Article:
In terms of making its recommendations on the above aspects of the proposed National Redress Scheme, IICSA looked to neighbouring jurisdictions to see what lessons, if any, could be learned from their shared experience.
Having reviewed the various funding models currently in existence, IICSA chose to adopt the time honoured funding model for such schemes, i.e. that it should be funded by the central and local government in England and Wales in accordance with devolved funding principles, with contributions from non-State Institutions to be sought on a voluntary basis. They are of the view that the State should have to effectively underwrite the funding of the proposed National Redress Scheme in the first instance, in order to reflect that the overarching responsibility to protect children from sexual abuse rests with the State and the government funding of the proposed National Redress Scheme is a recognition/admission of their failure to do so. A State funded scheme will also bring certainty for victims and survivors that there will be sufficient funds on hand to pay out redress as and when they fall due regardless of voluntary contributions. However with the current financial pressures the Government faces one has to question whether this recommendation will be seen as realistic.
It appears that IICSA certainly heard and understood the submission of insurers on the point that a demonstrable legal liability is usually required to trigger an insurer’s obligation to pay damages and as a result IICSA has chosen not to recommend a compulsory contribution from insurers but has clearly signalled an expectation that non-State institutions and their insurers should make a voluntary contribution. It is also recommended as in Australia, that the government should name and shame those who have not adequately contributed and/or contributed at all.
IICSA accepts that there is no perfect system for calculating awards of redress, a basic tariff system will have the benefit of being quick and easy to operate but will be criticised for not looking at the unique and individual circumstances of the victims and survivors. A more nuanced scheme which specifically looks at the unique and individual circumstances of the victims and survivors will take more time, be more adversarial and will be costly to implement. In terms of our near neighbours in Scotland and Northern Ireland, IICSA appear to have opted for a similar two tier system.
The first-tier fixed-rate payment will be available to victims and survivors who meet the eligibility requirements of the scheme and the payment will reflect that they do not want to provide a detailed account of the sexual abuse experienced.
The second-tier payment will be available to eligible applicants who wish to provide more details of the sexual abuse and evidence experienced , including medical evidence in terms of the impact of the same upon them, where necessary.
IICSA says that redress payable under the proposed National Redress Scheme is unlikely to be as high as awards of damages in civil claims for two reasons:-
- awards made by the proposed scheme are intended to acknowledge the experiences of victims and survivors, not provide compensation similar to that paid out and/or awarded in the course of a civil claim, which will still remain open for applicants to pursue; and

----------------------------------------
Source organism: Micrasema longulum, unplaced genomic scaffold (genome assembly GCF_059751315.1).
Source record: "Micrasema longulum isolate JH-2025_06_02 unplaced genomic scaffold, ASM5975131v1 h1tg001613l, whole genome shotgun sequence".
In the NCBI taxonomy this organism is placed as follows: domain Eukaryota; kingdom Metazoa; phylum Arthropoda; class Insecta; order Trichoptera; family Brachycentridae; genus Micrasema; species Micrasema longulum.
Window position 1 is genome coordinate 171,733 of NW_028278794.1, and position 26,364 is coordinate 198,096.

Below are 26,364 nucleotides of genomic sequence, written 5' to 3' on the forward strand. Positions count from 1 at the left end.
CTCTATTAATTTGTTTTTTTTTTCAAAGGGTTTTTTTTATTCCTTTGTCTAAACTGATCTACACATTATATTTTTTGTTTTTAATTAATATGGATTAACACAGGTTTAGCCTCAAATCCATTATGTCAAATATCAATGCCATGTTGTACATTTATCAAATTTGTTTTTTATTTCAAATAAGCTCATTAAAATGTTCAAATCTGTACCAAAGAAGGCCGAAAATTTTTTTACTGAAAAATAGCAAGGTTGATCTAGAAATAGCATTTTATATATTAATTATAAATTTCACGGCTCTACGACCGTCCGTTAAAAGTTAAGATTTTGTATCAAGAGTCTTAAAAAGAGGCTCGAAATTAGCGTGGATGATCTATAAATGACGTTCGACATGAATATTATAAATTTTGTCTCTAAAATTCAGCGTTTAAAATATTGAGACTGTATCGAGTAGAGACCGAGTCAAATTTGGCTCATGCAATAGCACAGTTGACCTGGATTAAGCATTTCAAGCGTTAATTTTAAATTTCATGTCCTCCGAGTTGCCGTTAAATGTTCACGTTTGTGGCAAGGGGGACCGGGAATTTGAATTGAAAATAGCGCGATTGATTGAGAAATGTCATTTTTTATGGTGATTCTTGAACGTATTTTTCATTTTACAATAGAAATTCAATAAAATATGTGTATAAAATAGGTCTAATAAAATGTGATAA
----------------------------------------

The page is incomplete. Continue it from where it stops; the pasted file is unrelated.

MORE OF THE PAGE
- substantial awards for long-term losses, such as loss of earnings or the cost of therapy for psychiatric conditions, necessitate complex and time-consuming assessments. In IICSA’s view this would undermine the speed, simplicity and certainty that the redress scheme could otherwise provide.
IICSA see the first -tier payment being at a modest level and says that tariffs for second-tier payments should be set in consultation with victims and survivors and should take account of the following factors:-
- the nature of the abuse,
- the age of the victim at the time,
- the duration of the abuse and
- the impact of the abuse.
Past payments/double recovery
IICSA is clear that victims and survivors should not receive money twice for the same abusive circumstances. Any previous payments of awards made to a victim/survivor should be deducted from the payment of redress to be made under the proposed National Redress Scheme. Awards made by CICA should be repaid rather than deducted.
However, where there has been a civil claim that had previously been rejected by the Court, on any grounds other then limitation, the unsuccessful claimant should be excluded from applying to the proposed National Redress Scheme.
Victims and survivors who have criminal convictions should not be precluded from applying or treated differently and in certain circumstances it may be suitable for relatives or representatives of deceased victims and survivors of child sexual abuse to apply for redress.
Overall, there is little new or original in the recommendations made by IICSA in terms of the proposed National Redress Scheme, the recommendations mirror the experience of all modern and ongoing redress schemes.
However, the one distinguishing aspect of the recommendations made by IICSA on redress, is its decision not to provide for a litigation waiver and that one single difference, if implemented by the government, is likely to be the recommendation that will ultimately determine the success or otherwise of a National Redress Scheme in England and Wales.